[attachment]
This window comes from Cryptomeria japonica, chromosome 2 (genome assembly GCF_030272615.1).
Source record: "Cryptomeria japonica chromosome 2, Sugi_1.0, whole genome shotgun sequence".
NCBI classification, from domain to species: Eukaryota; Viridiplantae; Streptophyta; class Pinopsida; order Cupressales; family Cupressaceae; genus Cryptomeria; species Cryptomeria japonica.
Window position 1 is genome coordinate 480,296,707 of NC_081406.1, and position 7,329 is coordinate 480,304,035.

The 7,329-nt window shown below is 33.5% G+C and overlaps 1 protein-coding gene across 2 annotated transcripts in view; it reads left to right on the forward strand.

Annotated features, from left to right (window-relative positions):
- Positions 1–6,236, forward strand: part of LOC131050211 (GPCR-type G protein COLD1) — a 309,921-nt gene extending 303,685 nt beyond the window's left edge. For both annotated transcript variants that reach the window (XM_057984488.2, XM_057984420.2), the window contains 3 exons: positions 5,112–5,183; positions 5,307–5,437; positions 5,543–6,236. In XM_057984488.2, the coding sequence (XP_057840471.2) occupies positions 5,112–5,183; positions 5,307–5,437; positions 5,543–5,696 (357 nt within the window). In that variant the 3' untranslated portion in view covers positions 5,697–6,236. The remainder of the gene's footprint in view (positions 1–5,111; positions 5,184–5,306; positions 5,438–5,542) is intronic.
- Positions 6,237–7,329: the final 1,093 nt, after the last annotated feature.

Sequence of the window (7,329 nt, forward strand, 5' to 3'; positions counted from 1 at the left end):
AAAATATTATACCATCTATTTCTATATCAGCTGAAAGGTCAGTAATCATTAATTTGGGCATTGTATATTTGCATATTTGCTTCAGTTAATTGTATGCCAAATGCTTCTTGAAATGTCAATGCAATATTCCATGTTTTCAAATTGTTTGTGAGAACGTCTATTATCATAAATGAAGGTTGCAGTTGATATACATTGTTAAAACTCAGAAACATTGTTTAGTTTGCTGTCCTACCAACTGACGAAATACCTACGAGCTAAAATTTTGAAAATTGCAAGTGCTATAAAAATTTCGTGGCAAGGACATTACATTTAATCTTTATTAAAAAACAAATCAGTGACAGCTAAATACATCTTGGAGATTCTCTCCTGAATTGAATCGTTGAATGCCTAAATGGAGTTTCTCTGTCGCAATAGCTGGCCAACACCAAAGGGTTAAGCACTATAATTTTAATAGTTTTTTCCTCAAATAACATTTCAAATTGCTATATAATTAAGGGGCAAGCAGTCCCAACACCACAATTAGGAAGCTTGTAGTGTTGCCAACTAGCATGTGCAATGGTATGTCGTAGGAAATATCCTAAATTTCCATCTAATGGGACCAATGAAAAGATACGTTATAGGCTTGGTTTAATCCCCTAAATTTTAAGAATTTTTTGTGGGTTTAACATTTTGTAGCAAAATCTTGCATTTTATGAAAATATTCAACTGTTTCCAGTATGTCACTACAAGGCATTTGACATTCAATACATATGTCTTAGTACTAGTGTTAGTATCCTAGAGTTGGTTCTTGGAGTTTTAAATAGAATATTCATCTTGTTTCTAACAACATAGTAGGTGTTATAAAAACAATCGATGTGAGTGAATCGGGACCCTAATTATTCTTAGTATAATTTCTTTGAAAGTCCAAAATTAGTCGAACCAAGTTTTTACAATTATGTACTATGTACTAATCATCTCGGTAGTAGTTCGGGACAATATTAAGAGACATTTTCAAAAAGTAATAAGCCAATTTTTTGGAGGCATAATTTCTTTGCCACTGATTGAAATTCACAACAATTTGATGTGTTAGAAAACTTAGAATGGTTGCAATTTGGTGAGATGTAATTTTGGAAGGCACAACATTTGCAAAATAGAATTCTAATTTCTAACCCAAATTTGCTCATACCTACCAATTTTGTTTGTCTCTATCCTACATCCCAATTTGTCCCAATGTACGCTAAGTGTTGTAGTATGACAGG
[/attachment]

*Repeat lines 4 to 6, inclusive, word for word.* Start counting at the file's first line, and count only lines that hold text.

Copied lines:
Window position 1 is genome coordinate 480,296,707 of NC_081406.1, and position 7,329 is coordinate 480,304,035.

The 7,329-nt window shown below is 33.5% G+C and overlaps 1 protein-coding gene across 2 annotated transcripts in view; it reads left to right on the forward strand.

Annotated features, from left to right (window-relative positions):